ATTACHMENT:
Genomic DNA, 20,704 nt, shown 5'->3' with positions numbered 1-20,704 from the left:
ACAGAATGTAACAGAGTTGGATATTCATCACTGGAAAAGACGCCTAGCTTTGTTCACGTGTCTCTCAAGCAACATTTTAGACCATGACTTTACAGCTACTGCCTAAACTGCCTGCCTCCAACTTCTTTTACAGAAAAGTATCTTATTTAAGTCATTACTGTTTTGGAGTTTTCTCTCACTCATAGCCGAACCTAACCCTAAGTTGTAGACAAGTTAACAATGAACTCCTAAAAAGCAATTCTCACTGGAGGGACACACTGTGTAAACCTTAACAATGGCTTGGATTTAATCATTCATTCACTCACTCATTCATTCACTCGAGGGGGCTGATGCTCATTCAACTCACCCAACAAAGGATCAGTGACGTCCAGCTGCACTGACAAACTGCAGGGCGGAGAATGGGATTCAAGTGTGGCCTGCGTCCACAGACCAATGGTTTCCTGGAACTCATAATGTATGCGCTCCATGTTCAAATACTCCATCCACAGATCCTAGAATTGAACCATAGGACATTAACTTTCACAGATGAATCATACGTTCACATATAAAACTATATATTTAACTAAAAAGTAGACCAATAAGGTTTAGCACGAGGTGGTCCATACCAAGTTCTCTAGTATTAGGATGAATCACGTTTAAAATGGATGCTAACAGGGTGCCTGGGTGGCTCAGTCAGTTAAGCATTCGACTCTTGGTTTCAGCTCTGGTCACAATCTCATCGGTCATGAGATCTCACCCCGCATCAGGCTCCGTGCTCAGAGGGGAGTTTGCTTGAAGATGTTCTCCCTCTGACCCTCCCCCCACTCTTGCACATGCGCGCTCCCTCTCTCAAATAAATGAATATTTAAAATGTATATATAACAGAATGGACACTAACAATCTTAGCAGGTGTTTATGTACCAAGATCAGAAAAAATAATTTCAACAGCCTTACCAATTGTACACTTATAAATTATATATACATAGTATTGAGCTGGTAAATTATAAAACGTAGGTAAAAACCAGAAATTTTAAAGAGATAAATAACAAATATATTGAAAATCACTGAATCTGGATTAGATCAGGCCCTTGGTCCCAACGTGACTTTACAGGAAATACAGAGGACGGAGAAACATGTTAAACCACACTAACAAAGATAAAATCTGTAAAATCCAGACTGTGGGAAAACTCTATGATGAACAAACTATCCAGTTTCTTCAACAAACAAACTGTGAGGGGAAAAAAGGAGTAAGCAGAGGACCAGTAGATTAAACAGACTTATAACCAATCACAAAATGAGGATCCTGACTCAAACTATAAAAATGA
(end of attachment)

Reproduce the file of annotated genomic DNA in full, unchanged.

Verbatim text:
Genomic DNA, 20,704 nt, shown 5'->3' with positions numbered 1-20,704 from the left:
ACAGAATGTAACAGAGTTGGATATTCATCACTGGAAAAGACGCCTAGCTTTGTTCACGTGTCTCTCAAGCAACATTTTAGACCATGACTTTACAGCTACTGCCTAAACTGCCTGCCTCCAACTTCTTTTACAGAAAAGTATCTTATTTAAGTCATTACTGTTTTGGAGTTTTCTCTCACTCATAGCCGAACCTAACCCTAAGTTGTAGACAAGTTAACAATGAACTCCTAAAAAGCAATTCTCACTGGAGGGACACACTGTGTAAACCTTAACAATGGCTTGGATTTAATCATTCATTCACTCACTCATTCATTCACTCGAGGGGGCTGATGCTCATTCAACTCACCCAACAAAGGATCAGTGACGTCCAGCTGCACTGACAAACTGCAGGGCGGAGAATGGGATTCAAGTGTGGCCTGCGTCCACAGACCAATGGTTTCCTGGAACTCATAATGTATGCGCTCCATGTTCAAATACTCCATCCACAGATCCTAGAATTGAACCATAGGACATTAACTTTCACAGATGAATCATACGTTCACATATAAAACTATATATTTAACTAAAAAGTAGACCAATAAGGTTTAGCACGAGGTGGTCCATACCAAGTTCTCTAGTATTAGGATGAATCACGTTTAAAATGGATGCTAACAGGGTGCCTGGGTGGCTCAGTCAGTTAAGCATTCGACTCTTGGTTTCAGCTCTGGTCACAATCTCATCGGTCATGAGATCTCACCCCGCATCAGGCTCCGTGCTCAGAGGGGAGTTTGCTTGAAGATGTTCTCCCTCTGACCCTCCCCCCACTCTTGCACATGCGCGCTCCCTCTCTCAAATAAATGAATATTTAAAATGTATATATAACAGAATGGACACTAACAATCTTAGCAGGTGTTTATGTACCAAGATCAGAAAAAATAATTTCAACAGCCTTACCAATTGTACACTTATAAATTATATATACATAGTATTGAGCTGGTAAATTATAAAACGTAGGTAAAAACCAGAAATTTTAAAGAGATAAATAACAAATATATTGAAAATCACTGAATCTGGATTAGATCAGGCCCTTGGTCCCAACGTGACTTTACAGGAAATACAGAGGACGGAGAAACATGTTAAACCACACTAACAAAGATAAAATCTGTAAAATCCAGACTGTGGGAAAACTCTATGATGAACAAACTATCCAGTTTCTTCAACAAACAAACTGTGAGGGGAAAAAAGGAGTAAGCAGAGGACCAGTAGATTAAACAGACTTATAACCAATCACAAAATGAGGATCCTGACTCAAACTATAAAAATGA